About 18 months later we were standing in a stark government waiting room in Hunan Province when Leo walked into the room. The lady with him leaned down and told him in Mandarin who we were—and she used the Chinese terms “Mama” and “Baba.”
Within 24 hours Leo—who was 2—had started calling John “Baba,” and I quickly became “Mama.” With all the other changes happening in Leo’s life, we were happy to let him take the lead on something—especially something so minor. Why would I care? At long, long last, I was a mother. My son could have called me almost anything and I would have been delighted.
As it turns out, “Baba” fits John better than any other term we could have picked for him as a father. And Daniel happily followed his brother’s lead. When we’re spending time with cousins and friends, it works well that almost all the other mothers are “Mommy” or “Mom.”
Because both our children were born in China, I also like that we are able to use the Chinese terms—though our pronunciation of them is far from perfect.
A few months ago one of our friends traveled to China to adopt her daughter. When she asked whether there was anything she could pick up for us, we couldn’t think of much. After all, we were just there in August and—even though our boys would disagree—we only need so many spinning, flashing musical “Pleasant Goat” cars, after all.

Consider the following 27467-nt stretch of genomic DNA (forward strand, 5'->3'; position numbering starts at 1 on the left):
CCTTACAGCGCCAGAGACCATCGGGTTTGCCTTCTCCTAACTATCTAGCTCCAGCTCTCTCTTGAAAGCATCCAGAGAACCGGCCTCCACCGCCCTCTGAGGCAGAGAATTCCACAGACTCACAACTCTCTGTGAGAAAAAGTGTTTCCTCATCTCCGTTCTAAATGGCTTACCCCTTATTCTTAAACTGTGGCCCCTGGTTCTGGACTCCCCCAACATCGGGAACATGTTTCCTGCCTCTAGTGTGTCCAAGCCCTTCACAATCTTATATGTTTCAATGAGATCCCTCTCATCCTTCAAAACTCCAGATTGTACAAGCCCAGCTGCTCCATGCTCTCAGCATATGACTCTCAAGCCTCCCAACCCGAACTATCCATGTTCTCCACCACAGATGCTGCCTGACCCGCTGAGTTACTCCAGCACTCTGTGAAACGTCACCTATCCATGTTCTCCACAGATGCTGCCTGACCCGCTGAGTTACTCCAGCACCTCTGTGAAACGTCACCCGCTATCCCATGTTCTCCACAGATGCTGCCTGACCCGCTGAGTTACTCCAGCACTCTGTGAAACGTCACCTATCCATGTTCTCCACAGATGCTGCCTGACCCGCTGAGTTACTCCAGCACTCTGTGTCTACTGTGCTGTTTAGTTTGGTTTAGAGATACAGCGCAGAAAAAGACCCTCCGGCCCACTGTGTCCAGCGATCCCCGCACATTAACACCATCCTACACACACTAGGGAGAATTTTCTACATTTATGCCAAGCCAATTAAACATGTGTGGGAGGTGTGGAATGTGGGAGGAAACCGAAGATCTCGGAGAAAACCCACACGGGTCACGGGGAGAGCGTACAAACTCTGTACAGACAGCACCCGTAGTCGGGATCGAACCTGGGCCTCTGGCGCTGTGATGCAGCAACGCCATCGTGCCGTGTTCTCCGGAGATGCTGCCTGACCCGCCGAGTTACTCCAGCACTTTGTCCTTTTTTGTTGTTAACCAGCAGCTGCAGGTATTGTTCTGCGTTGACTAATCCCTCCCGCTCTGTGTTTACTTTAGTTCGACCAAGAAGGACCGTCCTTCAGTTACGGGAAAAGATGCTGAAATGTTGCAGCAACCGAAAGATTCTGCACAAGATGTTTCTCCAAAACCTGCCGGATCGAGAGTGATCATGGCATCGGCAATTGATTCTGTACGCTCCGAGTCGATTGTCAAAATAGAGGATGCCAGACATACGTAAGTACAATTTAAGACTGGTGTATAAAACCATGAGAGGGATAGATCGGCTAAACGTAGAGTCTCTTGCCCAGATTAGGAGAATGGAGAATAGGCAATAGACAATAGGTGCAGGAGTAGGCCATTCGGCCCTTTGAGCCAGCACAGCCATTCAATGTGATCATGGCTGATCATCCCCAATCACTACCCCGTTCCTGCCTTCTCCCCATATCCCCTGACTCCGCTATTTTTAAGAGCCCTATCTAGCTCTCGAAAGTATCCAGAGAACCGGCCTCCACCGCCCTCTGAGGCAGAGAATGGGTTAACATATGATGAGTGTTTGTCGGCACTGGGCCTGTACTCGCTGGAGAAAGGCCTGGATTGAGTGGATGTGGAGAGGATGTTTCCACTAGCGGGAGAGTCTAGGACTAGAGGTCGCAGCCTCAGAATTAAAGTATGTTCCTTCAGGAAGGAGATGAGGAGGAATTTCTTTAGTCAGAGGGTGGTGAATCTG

But I did have one request.
On our trip to adopt Leo, we picked out a “Baba” baseball cap with the Chinese characters for Baba on it. On our trip to adopt Daniel, we spent time finding necklaces with the Chinese characters for both the boys’ grandmothers—and hooray for China, where the father’s mother goes by a different grandmother name than the mother’s mother. It never occurred to me, however, to pick up a “Mama” necklace for myself.
When our friend returned home with her beautiful little girl—who is tremendously popular with our boys—she also brought me the most beautiful “Mama” necklace.
Now I’m set. And when I write in our sons’ journals—not nearly as often as I should—I sign them “Love, Mama.”
May 07, 2012 03:14
By Rita Buettner
As we struggled with infertility and insensitive questions, one priest friend offered prayerful compassion
As we were waiting to become parents – and before we started our adoption journey – we often found well-intentioned, caring people asking us whether we were planning to have a baby sometime soon. Sometimes I was able to understand that people were just curious. More often I came away from the conversations feeling sad or angry.
One exchange was completely different. That was the one we had with our good friend Father Tom.
I first met Father Thomas Pietrantonio, a Capuchin Franciscan priest, in the summer of 2003. I had had a difficult few weeks. We had had to put our family dog, Flurry, to sleep, and I had ended a relationship. Feeling confused and hurt, I decided to make a retreat, and I found the St. Francis Renewal Center in Wilmington, Del. For a small fee – I think it was $35 for the weekend – I would have my own space, meals, and room to think and to pray.